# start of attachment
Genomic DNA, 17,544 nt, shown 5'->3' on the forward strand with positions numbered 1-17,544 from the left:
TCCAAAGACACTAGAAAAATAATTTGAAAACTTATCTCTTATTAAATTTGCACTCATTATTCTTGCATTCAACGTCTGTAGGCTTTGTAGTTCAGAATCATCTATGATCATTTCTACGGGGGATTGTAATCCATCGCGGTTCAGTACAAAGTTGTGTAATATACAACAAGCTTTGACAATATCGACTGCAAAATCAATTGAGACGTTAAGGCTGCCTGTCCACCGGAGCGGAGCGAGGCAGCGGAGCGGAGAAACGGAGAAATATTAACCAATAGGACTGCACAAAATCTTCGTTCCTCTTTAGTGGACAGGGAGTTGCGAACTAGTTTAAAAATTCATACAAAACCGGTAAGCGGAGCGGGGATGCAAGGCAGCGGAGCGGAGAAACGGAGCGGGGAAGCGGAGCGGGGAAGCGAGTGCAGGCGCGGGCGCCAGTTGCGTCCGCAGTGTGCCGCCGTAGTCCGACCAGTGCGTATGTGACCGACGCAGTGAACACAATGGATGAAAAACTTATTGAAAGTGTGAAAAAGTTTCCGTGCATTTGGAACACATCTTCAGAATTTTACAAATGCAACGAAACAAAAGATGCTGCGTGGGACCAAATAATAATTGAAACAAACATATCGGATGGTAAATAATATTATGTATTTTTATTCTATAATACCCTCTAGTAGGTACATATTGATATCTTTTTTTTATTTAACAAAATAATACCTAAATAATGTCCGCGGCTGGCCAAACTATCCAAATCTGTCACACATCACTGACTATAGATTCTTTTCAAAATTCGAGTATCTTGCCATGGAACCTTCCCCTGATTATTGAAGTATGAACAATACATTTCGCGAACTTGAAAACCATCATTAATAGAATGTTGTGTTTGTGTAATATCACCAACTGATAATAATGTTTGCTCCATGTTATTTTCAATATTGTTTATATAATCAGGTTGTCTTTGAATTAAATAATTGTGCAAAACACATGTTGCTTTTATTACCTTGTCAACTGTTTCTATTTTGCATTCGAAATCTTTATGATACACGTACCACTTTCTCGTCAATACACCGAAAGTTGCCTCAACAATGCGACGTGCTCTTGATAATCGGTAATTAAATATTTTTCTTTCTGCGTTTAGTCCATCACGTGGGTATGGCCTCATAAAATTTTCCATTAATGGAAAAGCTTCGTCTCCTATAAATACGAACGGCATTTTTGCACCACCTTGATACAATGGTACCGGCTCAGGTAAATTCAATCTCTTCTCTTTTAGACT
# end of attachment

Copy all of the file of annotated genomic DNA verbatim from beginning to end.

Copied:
Genomic DNA, 17,544 nt, shown 5'->3' on the forward strand with positions numbered 1-17,544 from the left:
TCCAAAGACACTAGAAAAATAATTTGAAAACTTATCTCTTATTAAATTTGCACTCATTATTCTTGCATTCAACGTCTGTAGGCTTTGTAGTTCAGAATCATCTATGATCATTTCTACGGGGGATTGTAATCCATCGCGGTTCAGTACAAAGTTGTGTAATATACAACAAGCTTTGACAATATCGACTGCAAAATCAATTGAGACGTTAAGGCTGCCTGTCCACCGGAGCGGAGCGAGGCAGCGGAGCGGAGAAACGGAGAAATATTAACCAATAGGACTGCACAAAATCTTCGTTCCTCTTTAGTGGACAGGGAGTTGCGAACTAGTTTAAAAATTCATACAAAACCGGTAAGCGGAGCGGGGATGCAAGGCAGCGGAGCGGAGAAACGGAGCGGGGAAGCGGAGCGGGGAAGCGAGTGCAGGCGCGGGCGCCAGTTGCGTCCGCAGTGTGCCGCCGTAGTCCGACCAGTGCGTATGTGACCGACGCAGTGAACACAATGGATGAAAAACTTATTGAAAGTGTGAAAAAGTTTCCGTGCATTTGGAACACATCTTCAGAATTTTACAAATGCAACGAAACAAAAGATGCTGCGTGGGACCAAATAATAATTGAAACAAACATATCGGATGGTAAATAATATTATGTATTTTTATTCTATAATACCCTCTAGTAGGTACATATTGATATCTTTTTTTTATTTAACAAAATAATACCTAAATAATGTCCGCGGCTGGCCAAACTATCCAAATCTGTCACACATCACTGACTATAGATTCTTTTCAAAATTCGAGTATCTTGCCATGGAACCTTCCCCTGATTATTGAAGTATGAACAATACATTTCGCGAACTTGAAAACCATCATTAATAGAATGTTGTGTTTGTGTAATATCACCAACTGATAATAATGTTTGCTCCATGTTATTTTCAATATTGTTTATATAATCAGGTTGTCTTTGAATTAAATAATTGTGCAAAACACATGTTGCTTTTATTACCTTGTCAACTGTTTCTATTTTGCATTCGAAATCTTTATGATACACGTACCACTTTCTCGTCAATACACCGAAAGTTGCCTCAACAATGCGACGTGCTCTTGATAATCGGTAATTAAATATTTTTCTTTCTGCGTTTAGTCCATCACGTGGGTATGGCCTCATAAAATTTTCCATTAATGGAAAAGCTTCGTCTCCTATAAATACGAACGGCATTTTTGCACCACCTTGATACAATGGTACCGGCTCAGGTAAATTCAATCTCTTCTCTTTTAGACT